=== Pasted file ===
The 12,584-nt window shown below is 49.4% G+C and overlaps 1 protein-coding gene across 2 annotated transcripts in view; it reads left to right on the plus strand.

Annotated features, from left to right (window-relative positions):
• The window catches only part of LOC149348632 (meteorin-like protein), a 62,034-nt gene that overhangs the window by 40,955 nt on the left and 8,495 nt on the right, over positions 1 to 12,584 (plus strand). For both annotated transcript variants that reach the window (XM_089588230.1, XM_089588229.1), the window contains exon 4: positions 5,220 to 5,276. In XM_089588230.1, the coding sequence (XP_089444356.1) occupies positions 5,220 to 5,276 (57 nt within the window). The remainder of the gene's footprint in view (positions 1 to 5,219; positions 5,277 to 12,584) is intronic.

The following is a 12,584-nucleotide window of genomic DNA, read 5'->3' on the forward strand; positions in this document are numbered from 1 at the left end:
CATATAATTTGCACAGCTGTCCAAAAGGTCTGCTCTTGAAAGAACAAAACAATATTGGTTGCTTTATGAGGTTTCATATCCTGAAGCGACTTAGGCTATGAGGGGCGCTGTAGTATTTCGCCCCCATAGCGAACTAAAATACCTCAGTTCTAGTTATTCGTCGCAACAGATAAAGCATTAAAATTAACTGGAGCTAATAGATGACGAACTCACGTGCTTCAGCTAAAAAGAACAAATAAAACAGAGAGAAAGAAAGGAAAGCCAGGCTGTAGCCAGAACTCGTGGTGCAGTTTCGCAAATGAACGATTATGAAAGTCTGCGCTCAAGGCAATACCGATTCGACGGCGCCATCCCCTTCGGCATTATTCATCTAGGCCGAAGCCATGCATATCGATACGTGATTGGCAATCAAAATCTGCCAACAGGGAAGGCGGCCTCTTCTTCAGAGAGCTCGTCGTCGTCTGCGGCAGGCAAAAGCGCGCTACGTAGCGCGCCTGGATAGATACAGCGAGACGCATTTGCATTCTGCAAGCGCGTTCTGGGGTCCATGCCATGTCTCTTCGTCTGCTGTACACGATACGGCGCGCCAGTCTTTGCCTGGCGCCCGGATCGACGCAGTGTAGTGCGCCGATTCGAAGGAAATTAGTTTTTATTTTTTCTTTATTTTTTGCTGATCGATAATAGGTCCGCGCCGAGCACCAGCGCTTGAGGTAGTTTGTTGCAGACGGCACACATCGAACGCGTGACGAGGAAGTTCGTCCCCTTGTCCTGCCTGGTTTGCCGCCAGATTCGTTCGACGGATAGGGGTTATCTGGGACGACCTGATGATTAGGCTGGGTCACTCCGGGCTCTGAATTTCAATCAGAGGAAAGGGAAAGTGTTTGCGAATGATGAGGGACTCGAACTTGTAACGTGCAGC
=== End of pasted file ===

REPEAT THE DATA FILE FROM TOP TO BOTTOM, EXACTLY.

The 12,584-nt window shown below is 49.4% G+C and overlaps 1 protein-coding gene across 2 annotated transcripts in view; it reads left to right on the plus strand.

Annotated features, from left to right (window-relative positions):
• The window catches only part of LOC149348632 (meteorin-like protein), a 62,034-nt gene that overhangs the window by 40,955 nt on the left and 8,495 nt on the right, over positions 1 to 12,584 (plus strand). For both annotated transcript variants that reach the window (XM_089588230.1, XM_089588229.1), the window contains exon 4: positions 5,220 to 5,276. In XM_089588230.1, the coding sequence (XP_089444356.1) occupies positions 5,220 to 5,276 (57 nt within the window). The remainder of the gene's footprint in view (positions 1 to 5,219; positions 5,277 to 12,584) is intronic.

The following is a 12,584-nucleotide window of genomic DNA, read 5'->3' on the forward strand; positions in this document are numbered from 1 at the left end:
CATATAATTTGCACAGCTGTCCAAAAGGTCTGCTCTTGAAAGAACAAAACAATATTGGTTGCTTTATGAGGTTTCATATCCTGAAGCGACTTAGGCTATGAGGGGCGCTGTAGTATTTCGCCCCCATAGCGAACTAAAATACCTCAGTTCTAGTTATTCGTCGCAACAGATAAAGCATTAAAATTAACTGGAGCTAATAGATGACGAACTCACGTGCTTCAGCTAAAAAGAACAAATAAAACAGAGAGAAAGAAAGGAAAGCCAGGCTGTAGCCAGAACTCGTGGTGCAGTTTCGCAAATGAACGATTATGAAAGTCTGCGCTCAAGGCAATACCGATTCGACGGCGCCATCCCCTTCGGCATTATTCATCTAGGCCGAAGCCATGCATATCGATACGTGATTGGCAATCAAAATCTGCCAACAGGGAAGGCGGCCTCTTCTTCAGAGAGCTCGTCGTCGTCTGCGGCAGGCAAAAGCGCGCTACGTAGCGCGCCTGGATAGATACAGCGAGACGCATTTGCATTCTGCAAGCGCGTTCTGGGGTCCATGCCATGTCTCTTCGTCTGCTGTACACGATACGGCGCGCCAGTCTTTGCCTGGCGCCCGGATCGACGCAGTGTAGTGCGCCGATTCGAAGGAAATTAGTTTTTATTTTTTCTTTATTTTTTGCTGATCGATAATAGGTCCGCGCCGAGCACCAGCGCTTGAGGTAGTTTGTTGCAGACGGCACACATCGAACGCGTGACGAGGAAGTTCGTCCCCTTGTCCTGCCTGGTTTGCCGCCAGATTCGTTCGACGGATAGGGGTTATCTGGGACGACCTGATGATTAGGCTGGGTCACTCCGGGCTCTGAATTTCAATCAGAGGAAAGGGAAAGTGTTTGCGAATGATGAGGGACTCGAACTTGTAACGTGCAGC